Today’s gospel reading opens with a simple, clear, direct and unqualified statement from Jesus: “If you love me, you will keep my commandments.” The only way in which we can demonstrate our love for God and Jesus in a world filled with billions of people, all loved into life by God and all created in the image of God, is to love without reservation every person we encounter. Jesus himself proclaimed that the greatest commandment is to love. And that is a theme that runs all through John’s Gospel and Letters. In fact he goes so far as to say that anyone who claims to love God and hates his or her neighbour is a liar: “Whoever claims to love God yet hates a brother or sister is a liar. For whoever does not love their brother or sister, whom they have seen, cannot love God, whom they have not seen” (1 John 4, 20).
Without love in their early years, children shrivel and die. Without love and affirmation in our adult years, we struggle with relationships, we fail to find self-acceptance and we don’t find lasting, inner peace. I am still haunted by the plea of an adolescent boy who expressed in public his hope that a family would adopt him. He had lived nearly the whole of his short life in foster care and had learned how precarious that could be, not knowing when he might be handed back to the government-run agency that had fostered him out. He wanted to feel part of a family in which he would find stability, acceptance and love. He had gown weary of being passed around like a parcel, and wanted to leave behind a succession of experiences that had left him feeling lonely and unwanted.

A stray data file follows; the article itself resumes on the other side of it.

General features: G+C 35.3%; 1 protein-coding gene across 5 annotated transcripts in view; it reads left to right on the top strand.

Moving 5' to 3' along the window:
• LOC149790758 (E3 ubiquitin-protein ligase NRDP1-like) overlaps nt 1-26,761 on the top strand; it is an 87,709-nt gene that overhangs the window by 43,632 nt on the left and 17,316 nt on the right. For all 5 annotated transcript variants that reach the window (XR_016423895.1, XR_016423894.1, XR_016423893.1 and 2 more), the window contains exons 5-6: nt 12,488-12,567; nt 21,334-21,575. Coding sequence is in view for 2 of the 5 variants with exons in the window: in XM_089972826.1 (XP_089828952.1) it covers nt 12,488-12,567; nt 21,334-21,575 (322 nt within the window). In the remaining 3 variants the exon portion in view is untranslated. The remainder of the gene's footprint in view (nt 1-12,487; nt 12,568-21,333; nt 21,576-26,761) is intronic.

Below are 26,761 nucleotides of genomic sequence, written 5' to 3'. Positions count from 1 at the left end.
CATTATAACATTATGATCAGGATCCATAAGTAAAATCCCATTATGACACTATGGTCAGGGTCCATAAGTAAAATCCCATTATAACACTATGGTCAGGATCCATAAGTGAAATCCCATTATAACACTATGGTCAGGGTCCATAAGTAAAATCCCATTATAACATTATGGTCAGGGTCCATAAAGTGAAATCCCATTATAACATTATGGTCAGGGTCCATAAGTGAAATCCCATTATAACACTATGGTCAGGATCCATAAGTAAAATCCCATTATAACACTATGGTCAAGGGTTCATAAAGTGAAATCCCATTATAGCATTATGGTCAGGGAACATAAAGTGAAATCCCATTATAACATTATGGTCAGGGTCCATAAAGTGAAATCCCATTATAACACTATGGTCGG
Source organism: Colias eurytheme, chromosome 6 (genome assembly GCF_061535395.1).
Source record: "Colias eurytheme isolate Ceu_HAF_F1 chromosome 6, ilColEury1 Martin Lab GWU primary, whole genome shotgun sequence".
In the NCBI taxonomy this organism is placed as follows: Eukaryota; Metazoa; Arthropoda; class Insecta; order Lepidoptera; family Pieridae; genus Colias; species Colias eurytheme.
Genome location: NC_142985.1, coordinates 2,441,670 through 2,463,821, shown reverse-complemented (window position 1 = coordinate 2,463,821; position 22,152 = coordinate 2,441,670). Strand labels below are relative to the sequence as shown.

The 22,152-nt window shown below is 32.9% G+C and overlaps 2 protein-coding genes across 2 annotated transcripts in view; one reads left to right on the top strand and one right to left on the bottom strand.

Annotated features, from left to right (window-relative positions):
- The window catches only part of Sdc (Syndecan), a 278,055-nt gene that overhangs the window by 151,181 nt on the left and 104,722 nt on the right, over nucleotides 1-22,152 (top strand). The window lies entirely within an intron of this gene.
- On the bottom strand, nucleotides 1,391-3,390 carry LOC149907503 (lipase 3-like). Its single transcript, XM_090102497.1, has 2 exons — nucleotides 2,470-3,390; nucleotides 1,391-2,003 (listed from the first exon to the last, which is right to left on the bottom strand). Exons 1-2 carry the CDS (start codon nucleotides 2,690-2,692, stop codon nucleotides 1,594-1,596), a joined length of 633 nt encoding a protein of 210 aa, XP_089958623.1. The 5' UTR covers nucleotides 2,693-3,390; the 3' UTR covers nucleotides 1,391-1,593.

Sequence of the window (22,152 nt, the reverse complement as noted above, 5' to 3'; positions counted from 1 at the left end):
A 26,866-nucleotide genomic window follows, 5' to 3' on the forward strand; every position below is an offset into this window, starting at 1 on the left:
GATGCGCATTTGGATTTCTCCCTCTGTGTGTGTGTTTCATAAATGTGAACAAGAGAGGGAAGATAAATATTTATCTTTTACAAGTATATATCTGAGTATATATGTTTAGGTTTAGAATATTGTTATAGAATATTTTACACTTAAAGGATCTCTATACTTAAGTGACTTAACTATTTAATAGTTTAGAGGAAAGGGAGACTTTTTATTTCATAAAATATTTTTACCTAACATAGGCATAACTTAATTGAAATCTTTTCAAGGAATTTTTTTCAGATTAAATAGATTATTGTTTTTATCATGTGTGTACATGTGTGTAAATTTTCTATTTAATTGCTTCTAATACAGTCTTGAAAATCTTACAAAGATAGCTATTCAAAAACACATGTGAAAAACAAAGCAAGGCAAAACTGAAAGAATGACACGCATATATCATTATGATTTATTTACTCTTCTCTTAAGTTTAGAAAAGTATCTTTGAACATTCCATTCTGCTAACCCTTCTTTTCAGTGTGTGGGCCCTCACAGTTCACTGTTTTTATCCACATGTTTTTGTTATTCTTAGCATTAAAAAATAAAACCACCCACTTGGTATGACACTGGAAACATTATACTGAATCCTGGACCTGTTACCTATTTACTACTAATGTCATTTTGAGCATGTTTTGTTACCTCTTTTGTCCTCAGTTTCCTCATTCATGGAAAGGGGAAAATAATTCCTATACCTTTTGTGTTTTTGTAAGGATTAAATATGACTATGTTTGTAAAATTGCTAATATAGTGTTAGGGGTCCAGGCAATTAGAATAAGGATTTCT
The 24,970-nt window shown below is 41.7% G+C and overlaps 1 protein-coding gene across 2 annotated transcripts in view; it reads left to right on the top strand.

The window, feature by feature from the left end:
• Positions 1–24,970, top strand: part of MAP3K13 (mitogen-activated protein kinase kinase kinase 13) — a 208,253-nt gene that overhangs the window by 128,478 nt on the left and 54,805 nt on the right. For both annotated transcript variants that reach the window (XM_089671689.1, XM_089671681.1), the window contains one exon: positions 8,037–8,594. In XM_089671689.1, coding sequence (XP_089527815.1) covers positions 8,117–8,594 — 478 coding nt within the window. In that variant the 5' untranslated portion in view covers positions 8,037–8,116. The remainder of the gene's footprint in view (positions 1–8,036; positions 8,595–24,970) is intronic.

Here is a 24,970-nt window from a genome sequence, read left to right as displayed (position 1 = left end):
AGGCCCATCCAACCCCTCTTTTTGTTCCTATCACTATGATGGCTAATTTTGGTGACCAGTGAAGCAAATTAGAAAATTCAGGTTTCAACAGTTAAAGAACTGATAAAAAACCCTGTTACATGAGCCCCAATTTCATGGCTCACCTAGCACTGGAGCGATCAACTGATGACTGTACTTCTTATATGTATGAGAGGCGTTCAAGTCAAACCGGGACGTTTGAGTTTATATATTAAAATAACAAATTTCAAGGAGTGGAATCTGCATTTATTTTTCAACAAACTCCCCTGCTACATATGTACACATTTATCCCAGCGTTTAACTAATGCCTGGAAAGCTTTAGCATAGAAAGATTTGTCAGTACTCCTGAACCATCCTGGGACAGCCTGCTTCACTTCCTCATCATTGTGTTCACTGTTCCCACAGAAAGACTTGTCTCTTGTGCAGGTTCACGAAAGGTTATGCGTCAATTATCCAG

Irrespective of our age and personal maturity, we all know how much we need to be loved, accepted, affirmed, encouraged and wanted. And occasionally we know the pain and loneliness that fill our lives when those experiences are missing. Jesus knew the confusion, disorientation and depression that awaited his disciples once he had left them, and promised that he would not leave them to fend for themselves, to know the experience of being orphaned. So he promised them the support of an Advocate who could not be any closer – the Spirit of God who would dwell with them. And that same Spirit is alive and well, dwelling in each of us.
I suggest that there is something to be gained by taking time with that opening sentence of today’s gospel reading: If you love me, all I’m asking is that you keep my commandments, that you do your level best to love one another, for no other reason than that you love me. And, remember that I love everyone else as much as I love you.
Later in Chapter 21(the appendix of John’s Gospel), there is an echo of this sentence when Jesus says to Peter: “Simon, son of John, do you love me?” And when Simon Peter assures Jesus that he does, the response he receives is: “Feed my sheep” – get out there among them, smell their earthiness, and love them as proof of your love for me! When challenges come, instead of asking “What would Jesus do?, we might ask, instead, “What does love require of me?” But let’s hasten slowly, knowing that learning to love sometimes requires us to be patient and to trust in the work of God, which, incidentally, can sometimes take longer than we would like.